An alternative to tokens or scrip is a receipt system. With this system, the cardholder brings the produce she wishes to purchase to the vendor’s checkout. The vendor totals the sale and writes a receipt which includes the the vendor name, amount purchased, and items purchased. The vendor holds the shoppers purchase while the customer then brings this slip to the central POS market site. Here her card is swiped and she receives a sales receipt from a market staffperson, who signs the vendor receipt to show proof of purchase. The customer returns the vendor receipt to the vendor in exchange for her food purchase. At the end of the market, the vendor tuns in all shopper receipts and the market reimburses the vendor according to an agreed-upon payment schedule.
The advantages of the receipt system are that a) it has an extensive paper trail; b) it’s cost-efficient; c) there is nothing of value, like tokens, to be lost; and d) purchases can be precisely calculated down to the last penny (token systems usually are just use dollar tokens). On the other hand, tokens are much more shopper friendly and the debit/credit tokens have the advantage of multiple uses: to purchase products now or later, give as gifts, and brand the market with the market logo, to name a few. In addition, tokens may seem familiar and easy for customers to understand, attracting debit/credit customers as well.
Here are more great resources for using tokens at your market:
- For ways to communicate about your token system, look at Portland Farmers Market’sTokens 101 for Shoppers.
- For token system logistics, see Market Umbrella’s YouTube Video, FAQ Token Systems Marketshare.
Other Resources from the FMC Resource Library:
- The Food Trust’s A Survey of Farmers Market SNAP Incentive Programs: Lessons, Challenges, and Trends
- Darlene Wolnik’s Vermont Market Currency Feasibility Report
- Project for Public Spaces SNAP/EBT at Your Farmers Market: Seven Steps to Success
Farmers markets partner with a wide range of groups, including city, State, and Federal government agencies; “buy local” campaign organizers; food pantries; hospitals and clinics; faith-based organizations; libraries, and senior centers. These partners and others can help with SNAP EBT outreach in many ways—they can hand out flyers about the market SNAP EBT program, host cooking demonstrations and nutrition education events at the market, and encourage their clients to attend the farmers market. Partners can promote SNAP at farmers markets at health fairs, school events, and community festivals to reach targeted audiences. They can provide signage and flyers about farmers markets’ SNAP participation to local SNAP and Women, Infants, and Children (WIC) offices, senior centers, hospitals, clinics, food pantries, schools, churches, and community centers to effectively notify the public that SNAP is available at the farmers market. Press releases and local calendar listings are also effective (and usually free) marketing tools. Special events and outreach initiatives produced with partner support can draw media and other community attention.
Partnering with organizations who have an interest in your mission is imperative to expanding outreach efforts and advocating for your needs as a market. Make sure to engage community stakeholders as well, who can help guide the creation of your SNAP program and provide general market support. As an example of a statewide partnership in action, the Washington State Farmers Market Associations’ Food Access Partnership includes an impressive array of organizations, agencies, and companies. Additional Resources with partnership ideas:
- USDA Food and Nutrition Service’s Attracting SNAP Customers to Your Farmers Market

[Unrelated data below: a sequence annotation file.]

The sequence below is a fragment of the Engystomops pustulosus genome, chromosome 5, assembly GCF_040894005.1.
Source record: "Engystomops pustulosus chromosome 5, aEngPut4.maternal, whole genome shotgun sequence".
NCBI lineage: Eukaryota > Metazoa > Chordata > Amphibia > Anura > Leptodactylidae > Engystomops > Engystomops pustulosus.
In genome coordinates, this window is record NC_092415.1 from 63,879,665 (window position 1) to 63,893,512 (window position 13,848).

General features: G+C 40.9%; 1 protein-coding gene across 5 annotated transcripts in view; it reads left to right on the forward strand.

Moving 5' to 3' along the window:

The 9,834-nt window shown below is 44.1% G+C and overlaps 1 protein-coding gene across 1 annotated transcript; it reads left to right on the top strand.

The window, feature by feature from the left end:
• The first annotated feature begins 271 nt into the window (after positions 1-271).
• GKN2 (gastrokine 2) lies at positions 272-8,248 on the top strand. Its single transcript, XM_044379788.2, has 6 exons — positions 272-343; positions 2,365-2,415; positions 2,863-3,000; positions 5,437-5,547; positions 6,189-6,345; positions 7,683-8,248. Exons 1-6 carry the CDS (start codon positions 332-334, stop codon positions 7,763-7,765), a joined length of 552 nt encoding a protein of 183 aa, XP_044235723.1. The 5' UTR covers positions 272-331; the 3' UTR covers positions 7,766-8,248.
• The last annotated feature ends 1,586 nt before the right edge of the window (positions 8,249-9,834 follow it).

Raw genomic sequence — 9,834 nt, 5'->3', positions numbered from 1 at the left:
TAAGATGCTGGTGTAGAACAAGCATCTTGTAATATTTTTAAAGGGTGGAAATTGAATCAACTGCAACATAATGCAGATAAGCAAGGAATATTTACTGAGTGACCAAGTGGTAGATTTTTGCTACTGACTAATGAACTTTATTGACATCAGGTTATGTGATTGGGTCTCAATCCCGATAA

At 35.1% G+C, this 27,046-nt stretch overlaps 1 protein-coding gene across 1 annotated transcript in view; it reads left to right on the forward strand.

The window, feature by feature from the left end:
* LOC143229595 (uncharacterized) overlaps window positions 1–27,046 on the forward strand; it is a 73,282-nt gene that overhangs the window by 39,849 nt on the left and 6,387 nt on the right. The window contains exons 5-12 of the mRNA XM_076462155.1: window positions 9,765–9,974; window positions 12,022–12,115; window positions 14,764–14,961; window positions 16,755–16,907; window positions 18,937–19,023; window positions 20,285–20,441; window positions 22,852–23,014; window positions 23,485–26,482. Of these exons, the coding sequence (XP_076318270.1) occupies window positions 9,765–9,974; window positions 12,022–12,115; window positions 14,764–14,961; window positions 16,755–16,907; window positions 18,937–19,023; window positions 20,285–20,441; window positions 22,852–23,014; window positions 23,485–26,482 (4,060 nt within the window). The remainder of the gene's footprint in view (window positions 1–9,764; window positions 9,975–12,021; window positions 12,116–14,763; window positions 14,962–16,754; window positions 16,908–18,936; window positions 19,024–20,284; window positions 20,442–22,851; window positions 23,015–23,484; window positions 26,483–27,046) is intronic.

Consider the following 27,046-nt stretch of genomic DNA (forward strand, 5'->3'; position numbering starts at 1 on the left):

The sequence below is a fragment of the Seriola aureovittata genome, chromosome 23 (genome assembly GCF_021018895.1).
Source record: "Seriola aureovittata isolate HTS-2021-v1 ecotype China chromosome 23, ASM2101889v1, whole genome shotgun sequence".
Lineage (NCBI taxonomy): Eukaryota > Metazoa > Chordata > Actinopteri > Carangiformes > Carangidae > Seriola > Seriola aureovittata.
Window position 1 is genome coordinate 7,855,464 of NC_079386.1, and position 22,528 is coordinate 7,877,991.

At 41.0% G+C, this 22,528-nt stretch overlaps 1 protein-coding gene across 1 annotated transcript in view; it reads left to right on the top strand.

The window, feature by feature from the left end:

- USDA Food and Nutrition Service’s Supplemental Nutrition Assistance Program (SNAP): Putting Healthy Food Within Reach, A State Outreach Toolkit
- USDA’s Agricultural Market Service and the Southeastern Pennsylvania Resource Conservation and Development Council’s Connecting Local Farmers with Farmers Market Nutrition Program Participants
App: Shorthand for “mobile application” which is designed and downloaded for smart phones, tablets, or other internet-ready mobile devices.
Early termination fee: A fee charged by merchant service providers when a contract is ended prematurely. Early termination fees vary by provider.
EBT: Electronic Benefit Transfer. The electronic system that allows SNAP benefit recipients to swipe a card to use their federal benefits, rather than paper vouchers.
FMC: Farmers Market Coalition
FNS: Food and Nutrition Service is the agency within the United States Department of Agriculture that administers the Supplemental Nutrition Assistance Program (SNAP), WIC Farmers Market Nutrition Program (FMNP), Senior Farmers Market Nutrition Program, (FMNP) and WIC Fresh Fruit & Vegetable Cash Value Voucher (CVV) Program, among others.
Incentive Program: An incentive program offers SNAP (or any other nutrition benefit) recipients a financial incentive for redeeming their benefits on fruits and vegetables at the farmers market.
Interchange Fees: A type of transaction fee that is paid by retailers to card issuers (the banks that sponsor the credit or debit cards). The rates are set by the card associations (e.g. MasterCard or Visa) and are based on a combination of factors including amount of the transaction, total volume, and type of business. Issuers who collect the fees then pay the fees to the card associations.
For every debit/credit card that exists, there is an associated pre-set rate that the merchant service provider pays to the issuing bank. The interchange rate has two components: a percentage fee of the volume of the sale, and a per-transaction fee. Typically, the interchange rate will be written in this format: 2.00% + $0.10.
The Agricultural Act of 2014, prohibits interchange fees from applying to SNAP EBT transactions, however debit and credit transactions remain subject to interchange fees.
IRS: Internal Revenue Service. The revenue service of the United States federal government. The government agency is a bureau of the Department of the Treasury.